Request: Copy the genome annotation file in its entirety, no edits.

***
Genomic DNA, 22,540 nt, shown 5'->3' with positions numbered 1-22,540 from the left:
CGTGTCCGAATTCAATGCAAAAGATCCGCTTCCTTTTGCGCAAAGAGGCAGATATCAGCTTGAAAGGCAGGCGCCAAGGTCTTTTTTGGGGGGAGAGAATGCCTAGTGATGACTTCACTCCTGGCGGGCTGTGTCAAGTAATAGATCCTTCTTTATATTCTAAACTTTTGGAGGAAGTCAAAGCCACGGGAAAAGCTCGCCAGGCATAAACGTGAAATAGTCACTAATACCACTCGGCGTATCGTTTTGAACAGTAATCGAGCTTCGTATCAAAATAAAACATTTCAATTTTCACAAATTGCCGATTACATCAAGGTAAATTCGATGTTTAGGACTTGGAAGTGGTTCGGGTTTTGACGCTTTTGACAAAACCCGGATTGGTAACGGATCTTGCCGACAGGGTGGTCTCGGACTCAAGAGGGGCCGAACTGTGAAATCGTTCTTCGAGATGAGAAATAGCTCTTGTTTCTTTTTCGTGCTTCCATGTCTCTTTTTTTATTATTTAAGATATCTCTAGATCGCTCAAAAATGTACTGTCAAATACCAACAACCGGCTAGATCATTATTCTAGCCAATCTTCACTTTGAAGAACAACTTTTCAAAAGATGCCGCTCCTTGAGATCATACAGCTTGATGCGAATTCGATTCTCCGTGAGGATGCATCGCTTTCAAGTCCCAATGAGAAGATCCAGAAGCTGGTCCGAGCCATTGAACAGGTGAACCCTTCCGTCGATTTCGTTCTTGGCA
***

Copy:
Genomic DNA, 22,540 nt, shown 5'->3' with positions numbered 1-22,540 from the left:
CGTGTCCGAATTCAATGCAAAAGATCCGCTTCCTTTTGCGCAAAGAGGCAGATATCAGCTTGAAAGGCAGGCGCCAAGGTCTTTTTTGGGGGGAGAGAATGCCTAGTGATGACTTCACTCCTGGCGGGCTGTGTCAAGTAATAGATCCTTCTTTATATTCTAAACTTTTGGAGGAAGTCAAAGCCACGGGAAAAGCTCGCCAGGCATAAACGTGAAATAGTCACTAATACCACTCGGCGTATCGTTTTGAACAGTAATCGAGCTTCGTATCAAAATAAAACATTTCAATTTTCACAAATTGCCGATTACATCAAGGTAAATTCGATGTTTAGGACTTGGAAGTGGTTCGGGTTTTGACGCTTTTGACAAAACCCGGATTGGTAACGGATCTTGCCGACAGGGTGGTCTCGGACTCAAGAGGGGCCGAACTGTGAAATCGTTCTTCGAGATGAGAAATAGCTCTTGTTTCTTTTTCGTGCTTCCATGTCTCTTTTTTTATTATTTAAGATATCTCTAGATCGCTCAAAAATGTACTGTCAAATACCAACAACCGGCTAGATCATTATTCTAGCCAATCTTCACTTTGAAGAACAACTTTTCAAAAGATGCCGCTCCTTGAGATCATACAGCTTGATGCGAATTCGATTCTCCGTGAGGATGCATCGCTTTCAAGTCCCAATGAGAAGATCCAGAAGCTGGTCCGAGCCATTGAACAGGTGAACCCTTCCGTCGATTTCGTTCTTGGCA